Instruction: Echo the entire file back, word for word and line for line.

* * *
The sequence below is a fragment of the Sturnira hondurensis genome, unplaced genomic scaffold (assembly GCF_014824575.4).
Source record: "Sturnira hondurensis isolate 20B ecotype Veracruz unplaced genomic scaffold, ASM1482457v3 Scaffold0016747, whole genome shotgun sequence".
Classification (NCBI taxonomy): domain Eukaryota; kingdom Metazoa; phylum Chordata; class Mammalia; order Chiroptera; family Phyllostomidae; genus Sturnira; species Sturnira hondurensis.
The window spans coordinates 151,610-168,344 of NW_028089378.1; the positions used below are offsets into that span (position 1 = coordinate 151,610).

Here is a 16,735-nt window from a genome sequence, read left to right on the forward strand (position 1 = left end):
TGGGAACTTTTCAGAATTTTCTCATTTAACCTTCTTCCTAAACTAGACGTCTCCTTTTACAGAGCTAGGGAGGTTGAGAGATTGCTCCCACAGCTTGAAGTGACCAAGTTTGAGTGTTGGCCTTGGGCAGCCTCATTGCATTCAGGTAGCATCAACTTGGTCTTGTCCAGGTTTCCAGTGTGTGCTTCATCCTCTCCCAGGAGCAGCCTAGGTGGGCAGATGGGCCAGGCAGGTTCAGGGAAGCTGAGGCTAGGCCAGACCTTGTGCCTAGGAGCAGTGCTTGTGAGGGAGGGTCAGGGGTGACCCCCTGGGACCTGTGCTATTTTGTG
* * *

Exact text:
The sequence below is a fragment of the Sturnira hondurensis genome, unplaced genomic scaffold (assembly GCF_014824575.4).
Source record: "Sturnira hondurensis isolate 20B ecotype Veracruz unplaced genomic scaffold, ASM1482457v3 Scaffold0016747, whole genome shotgun sequence".
Classification (NCBI taxonomy): domain Eukaryota; kingdom Metazoa; phylum Chordata; class Mammalia; order Chiroptera; family Phyllostomidae; genus Sturnira; species Sturnira hondurensis.
The window spans coordinates 151,610-168,344 of NW_028089378.1; the positions used below are offsets into that span (position 1 = coordinate 151,610).

Here is a 16,735-nt window from a genome sequence, read left to right on the forward strand (position 1 = left end):
TGGGAACTTTTCAGAATTTTCTCATTTAACCTTCTTCCTAAACTAGACGTCTCCTTTTACAGAGCTAGGGAGGTTGAGAGATTGCTCCCACAGCTTGAAGTGACCAAGTTTGAGTGTTGGCCTTGGGCAGCCTCATTGCATTCAGGTAGCATCAACTTGGTCTTGTCCAGGTTTCCAGTGTGTGCTTCATCCTCTCCCAGGAGCAGCCTAGGTGGGCAGATGGGCCAGGCAGGTTCAGGGAAGCTGAGGCTAGGCCAGACCTTGTGCCTAGGAGCAGTGCTTGTGAGGGAGGGTCAGGGGTGACCCCCTGGGACCTGTGCTATTTTGTG